Quebec Liberals tout strong economy at party meeting ahead of October election

Philippe Couillard says the ruling Liberal party has "proven itself," and it will defend Quebec's economic interests in the face of instability in the U.S., as it seeks to project confidence ahead of the Oct. 1 election.

Philippe Couillard says Liberal party has proven itself and will defend Quebec's economic interests

Philippe Couillard said his government's investments in an anglophone affairs secretariat aimed to keep young English speakers in the province. (Graham Hughes/Canadian Press)

Quebec's economy was front and centre, as Philippe Couillard sought to rally his Liberal party supporters Saturday in the last major meeting ahead of the election in October.

Speaking in front of a blue backdrop emblazoned with the phrase, "A Strong Team," the premier urged Quebecers to stick with the Liberals, which he said had brought the province's economy to new heights.

"Together we changed Quebec," Couillard told the crowd.

The Liberals projected confidence as they sought to present themselves as a renewed team, as party members, candidates and MNAs discussed their election platform at the meeting held in Montreal.

They also unveiled a new promise to offer free daycare for four-year-old children at public and private daycare centres.

Trailing in recent polls

However, the party knows it may have a tough road ahead.

The latest opinion polls showed the Liberals slightly trailing the Coalition Avenir Québec (CAQ), headed by François Legault.

Published in April, the results showed the Liberals with 29 to 30 per cent support in the province, compared with between 30 and 34 per cent for the CAQ.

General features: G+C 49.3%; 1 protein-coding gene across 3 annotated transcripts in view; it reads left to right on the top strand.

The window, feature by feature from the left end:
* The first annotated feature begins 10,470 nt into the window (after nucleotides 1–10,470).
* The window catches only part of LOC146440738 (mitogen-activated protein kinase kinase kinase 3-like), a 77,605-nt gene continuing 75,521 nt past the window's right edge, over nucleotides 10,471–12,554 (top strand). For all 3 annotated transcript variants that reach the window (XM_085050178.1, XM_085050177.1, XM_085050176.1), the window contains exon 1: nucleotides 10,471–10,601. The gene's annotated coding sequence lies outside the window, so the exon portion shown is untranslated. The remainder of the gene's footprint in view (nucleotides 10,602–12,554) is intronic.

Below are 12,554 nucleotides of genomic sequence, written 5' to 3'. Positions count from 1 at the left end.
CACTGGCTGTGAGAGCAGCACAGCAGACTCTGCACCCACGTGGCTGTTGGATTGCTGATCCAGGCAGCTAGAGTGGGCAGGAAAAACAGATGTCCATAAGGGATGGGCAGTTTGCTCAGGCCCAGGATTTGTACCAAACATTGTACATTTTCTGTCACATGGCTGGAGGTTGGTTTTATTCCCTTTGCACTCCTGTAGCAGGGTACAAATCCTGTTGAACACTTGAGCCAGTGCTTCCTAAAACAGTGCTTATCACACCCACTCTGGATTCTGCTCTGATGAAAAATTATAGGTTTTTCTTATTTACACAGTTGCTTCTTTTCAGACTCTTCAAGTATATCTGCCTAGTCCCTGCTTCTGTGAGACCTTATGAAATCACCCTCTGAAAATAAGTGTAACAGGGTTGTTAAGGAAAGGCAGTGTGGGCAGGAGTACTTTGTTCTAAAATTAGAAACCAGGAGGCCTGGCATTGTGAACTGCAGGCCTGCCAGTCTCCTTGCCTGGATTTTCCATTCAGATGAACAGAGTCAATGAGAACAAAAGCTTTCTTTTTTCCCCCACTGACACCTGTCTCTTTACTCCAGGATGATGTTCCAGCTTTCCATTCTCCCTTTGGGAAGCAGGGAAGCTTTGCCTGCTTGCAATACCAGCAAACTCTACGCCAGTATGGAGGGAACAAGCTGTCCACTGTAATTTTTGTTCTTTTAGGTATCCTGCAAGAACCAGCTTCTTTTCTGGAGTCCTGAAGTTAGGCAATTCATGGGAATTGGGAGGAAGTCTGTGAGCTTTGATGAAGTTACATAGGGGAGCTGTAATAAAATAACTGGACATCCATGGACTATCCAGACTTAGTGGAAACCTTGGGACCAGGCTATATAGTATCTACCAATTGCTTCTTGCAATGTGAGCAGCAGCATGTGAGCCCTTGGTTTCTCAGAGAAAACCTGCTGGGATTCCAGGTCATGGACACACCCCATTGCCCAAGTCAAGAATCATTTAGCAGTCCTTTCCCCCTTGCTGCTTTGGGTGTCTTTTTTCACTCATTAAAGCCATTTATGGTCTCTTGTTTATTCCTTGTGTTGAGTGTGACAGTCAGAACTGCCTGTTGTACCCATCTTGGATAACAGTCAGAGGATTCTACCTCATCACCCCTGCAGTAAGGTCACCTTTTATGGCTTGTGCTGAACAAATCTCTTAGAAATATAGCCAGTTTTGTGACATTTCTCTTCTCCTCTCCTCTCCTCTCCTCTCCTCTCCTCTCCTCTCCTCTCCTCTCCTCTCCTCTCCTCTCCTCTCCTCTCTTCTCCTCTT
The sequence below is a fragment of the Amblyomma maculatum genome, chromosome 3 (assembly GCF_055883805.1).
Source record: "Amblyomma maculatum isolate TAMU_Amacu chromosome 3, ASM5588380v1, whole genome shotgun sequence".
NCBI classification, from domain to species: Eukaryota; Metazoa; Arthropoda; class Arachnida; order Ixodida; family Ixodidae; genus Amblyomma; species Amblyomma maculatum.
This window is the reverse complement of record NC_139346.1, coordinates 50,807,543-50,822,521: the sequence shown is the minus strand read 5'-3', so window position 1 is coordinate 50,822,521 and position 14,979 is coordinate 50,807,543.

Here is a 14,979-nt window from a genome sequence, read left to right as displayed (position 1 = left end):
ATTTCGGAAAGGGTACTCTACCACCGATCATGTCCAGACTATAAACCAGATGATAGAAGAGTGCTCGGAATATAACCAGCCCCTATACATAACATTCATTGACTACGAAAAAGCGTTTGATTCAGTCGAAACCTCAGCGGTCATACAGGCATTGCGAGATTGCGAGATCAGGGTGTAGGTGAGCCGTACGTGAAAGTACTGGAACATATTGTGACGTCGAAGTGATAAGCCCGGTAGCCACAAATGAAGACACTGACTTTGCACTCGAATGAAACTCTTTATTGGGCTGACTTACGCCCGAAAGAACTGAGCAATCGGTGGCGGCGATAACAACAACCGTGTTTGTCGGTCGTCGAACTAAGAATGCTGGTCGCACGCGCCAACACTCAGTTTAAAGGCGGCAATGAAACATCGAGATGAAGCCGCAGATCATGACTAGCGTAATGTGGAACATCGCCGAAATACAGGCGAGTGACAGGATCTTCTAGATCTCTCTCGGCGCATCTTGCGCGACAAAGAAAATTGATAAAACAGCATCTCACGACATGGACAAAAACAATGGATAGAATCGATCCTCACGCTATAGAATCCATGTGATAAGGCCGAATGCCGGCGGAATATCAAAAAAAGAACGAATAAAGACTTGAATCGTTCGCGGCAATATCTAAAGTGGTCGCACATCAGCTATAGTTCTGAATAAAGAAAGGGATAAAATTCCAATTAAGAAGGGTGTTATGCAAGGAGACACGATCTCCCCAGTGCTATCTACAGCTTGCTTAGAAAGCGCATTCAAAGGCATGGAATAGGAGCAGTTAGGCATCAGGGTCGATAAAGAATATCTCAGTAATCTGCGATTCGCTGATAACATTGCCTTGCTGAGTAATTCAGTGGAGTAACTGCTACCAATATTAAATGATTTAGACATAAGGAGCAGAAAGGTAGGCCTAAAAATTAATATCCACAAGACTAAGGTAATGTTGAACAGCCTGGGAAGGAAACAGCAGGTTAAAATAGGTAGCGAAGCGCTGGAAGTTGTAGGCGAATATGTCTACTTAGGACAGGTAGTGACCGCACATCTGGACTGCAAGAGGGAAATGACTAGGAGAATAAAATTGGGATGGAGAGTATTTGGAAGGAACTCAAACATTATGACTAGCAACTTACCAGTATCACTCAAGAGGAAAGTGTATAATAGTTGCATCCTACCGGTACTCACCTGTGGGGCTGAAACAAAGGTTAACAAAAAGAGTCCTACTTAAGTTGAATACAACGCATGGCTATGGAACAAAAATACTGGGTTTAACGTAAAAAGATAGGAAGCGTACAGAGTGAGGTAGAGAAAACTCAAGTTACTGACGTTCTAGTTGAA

Still, Couillard said his government is the best suited to defend Quebec's interests in the face of political instability in America.

He referred to President Donald Trump's decision to impose tariffs on Canadian steel and aluminum imports, saying the Liberals will "defend the economic interests of Quebec, our workers and our families."

The Quebec Liberal party's elections chairman, Alexandre Taillefer, said the work of Premier Philippe Couillard is not over. (Cathy Senay/CBC)

"I believe in actions that bring long-term benefits," said the party's elections chairman, Alexandre Taillefer, who also spoke at the meeting Saturday.

"I want to tell Quebecers that you don't change a pilot in the middle of a complex operation," he said, to loud applause.

Appeal to anglophone youth

Switching to English, Couillard made an appeal to anglophone youth in the province.

He said his government's decision to appoint a minister responsible for relations with English-speaking Quebecers, Kathleen Weil, and fund an anglophone secretariat, aimed to "keep our young anglophones in Quebec."

"Your roots are here. We need you. We need your talent. This is your home. We want you to build your careers and your families here, in Quebec, with us," Couillard said.

With files from CBC's Cathy Senay